(Favorites.FullName) Owner: DOMAIN\user
(My Documents.FullName) Owner: DOMAIN\user
Add the $ and the output will contain actual paths for the items.
-vP
  #5  
Old 21st October 2010, 20:50
meltondba meltondba is offline
Casual
Casual
 
 Join Date: Jun 2010
  6 month star 12 month star
 Location: Montgomery, AL
 Posts: 7
 Reputation: meltondba is on a distinguished road (10)
Default Re: Checking Owner of SQL Files

Now the next step is how to do I add in -Recurse on the dir statement and then be able to pass that through the where-object?

The probelm I'm hitting is that when you add -recurse it only passes the name of the file or subfolder and not the full path as the Get-Acl or needs.
  #6  
Old 22nd October 2010, 18:55
vonPryz vonPryz is offline
Member
Here to help
 
 Join Date: Oct 2008
  6 month star 12 month star
 Location: Finland
 Posts: 354
 Reputation: vonPryz will become famous soon enough (80)
Default Re: Checking Owner of SQL Files

When I need to know how to solve this kind of problems, my approach is to divide and conquer. First step is to find what kind of members gci will return. So let's find out:
Code:
$d = gci
$d[0]|gm
What I've done is to take a get-childitem listing and put it to $d. Then I access the first thing and ask its members.

Now, there are lots of properties and methods. This one looks promising:
Code:
PSPath    NoteProperty    System.String    PSPath=Microsoft.PowerShell.Core\FileSystem::C:\Documents and...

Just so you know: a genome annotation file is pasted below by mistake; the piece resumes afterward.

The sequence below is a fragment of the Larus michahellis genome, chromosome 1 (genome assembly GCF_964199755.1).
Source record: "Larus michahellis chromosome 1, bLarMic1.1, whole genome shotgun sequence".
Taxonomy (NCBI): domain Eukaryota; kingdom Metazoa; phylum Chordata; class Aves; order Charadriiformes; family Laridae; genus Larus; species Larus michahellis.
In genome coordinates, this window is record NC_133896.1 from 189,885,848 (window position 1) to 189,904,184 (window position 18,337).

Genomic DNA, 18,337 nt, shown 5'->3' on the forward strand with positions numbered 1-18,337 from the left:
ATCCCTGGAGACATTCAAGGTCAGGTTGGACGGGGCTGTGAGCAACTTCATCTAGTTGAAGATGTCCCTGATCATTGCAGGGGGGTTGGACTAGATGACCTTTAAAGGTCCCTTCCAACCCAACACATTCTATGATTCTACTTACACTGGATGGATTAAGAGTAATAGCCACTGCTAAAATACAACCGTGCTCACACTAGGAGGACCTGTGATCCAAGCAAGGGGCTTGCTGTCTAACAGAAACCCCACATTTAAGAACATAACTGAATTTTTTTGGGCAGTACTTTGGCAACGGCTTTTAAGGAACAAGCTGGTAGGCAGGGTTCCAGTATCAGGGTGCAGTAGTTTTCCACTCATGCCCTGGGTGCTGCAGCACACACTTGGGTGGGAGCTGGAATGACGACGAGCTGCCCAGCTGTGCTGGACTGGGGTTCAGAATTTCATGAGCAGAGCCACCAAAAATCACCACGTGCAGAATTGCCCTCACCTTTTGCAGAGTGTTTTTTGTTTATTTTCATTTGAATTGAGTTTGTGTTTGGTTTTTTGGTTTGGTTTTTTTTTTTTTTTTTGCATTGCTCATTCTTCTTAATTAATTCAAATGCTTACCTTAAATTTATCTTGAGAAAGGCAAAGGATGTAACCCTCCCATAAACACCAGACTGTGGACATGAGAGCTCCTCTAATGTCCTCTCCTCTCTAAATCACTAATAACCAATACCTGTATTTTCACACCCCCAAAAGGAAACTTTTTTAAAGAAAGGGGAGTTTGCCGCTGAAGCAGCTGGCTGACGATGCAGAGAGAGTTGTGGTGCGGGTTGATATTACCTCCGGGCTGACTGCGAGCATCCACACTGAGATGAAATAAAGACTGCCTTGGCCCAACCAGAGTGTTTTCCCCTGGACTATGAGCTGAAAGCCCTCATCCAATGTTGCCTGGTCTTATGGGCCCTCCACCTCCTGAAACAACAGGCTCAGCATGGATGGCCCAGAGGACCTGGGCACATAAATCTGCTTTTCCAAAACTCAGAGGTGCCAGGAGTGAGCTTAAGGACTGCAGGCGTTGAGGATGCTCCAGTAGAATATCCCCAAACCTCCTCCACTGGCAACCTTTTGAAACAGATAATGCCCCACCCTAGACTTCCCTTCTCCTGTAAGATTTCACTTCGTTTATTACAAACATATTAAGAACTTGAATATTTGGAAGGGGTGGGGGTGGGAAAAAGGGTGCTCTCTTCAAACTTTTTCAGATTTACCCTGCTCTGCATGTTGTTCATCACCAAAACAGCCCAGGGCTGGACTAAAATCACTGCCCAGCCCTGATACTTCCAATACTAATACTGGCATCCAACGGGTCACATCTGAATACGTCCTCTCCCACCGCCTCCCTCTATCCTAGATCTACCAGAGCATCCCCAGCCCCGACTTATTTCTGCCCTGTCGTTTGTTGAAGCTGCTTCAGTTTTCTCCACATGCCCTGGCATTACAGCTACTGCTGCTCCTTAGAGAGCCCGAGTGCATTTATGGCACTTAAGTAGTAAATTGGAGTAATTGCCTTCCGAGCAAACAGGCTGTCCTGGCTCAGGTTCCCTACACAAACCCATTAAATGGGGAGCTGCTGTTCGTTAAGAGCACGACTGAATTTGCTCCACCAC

So let's take a peek at it:
Code:
$d[0].pspath
Microsoft.PowerShell.Core\FileSystem::C:\Documents and Settings\vonPryz\scripts\cmd
Sure enough, that's what I am looking for. If, on the other hand, there wouldn't be any sensible properties, I'd dig up the .Net class and look its documentation from MSDN. To get the object type, use .gettype():
Code:
$d[0].gettype()
IsPublic IsSerial Name              BaseType
True     True     DirectoryInfo     System.IO.FileSystemInfo
To sum up, add property access to the current object on the pipeline, like so:

Code:
gci -recurse | % {
  $ACL = $(get-acl $_.pspath).owner; 
  write-host "$($_.FullName) Owner: $ACL";
}
-vP
  #7  
Old 25th October 2010, 22:49
meltondba meltondba is offline
Casual
Casual
 
 Join Date: Jun 2010
  6 month star 12 month star
 Location: Montgomery, AL
 Posts: 7
 Reputation: meltondba is on a distinguished road (10)
Default Re: Checking Owner of SQL Files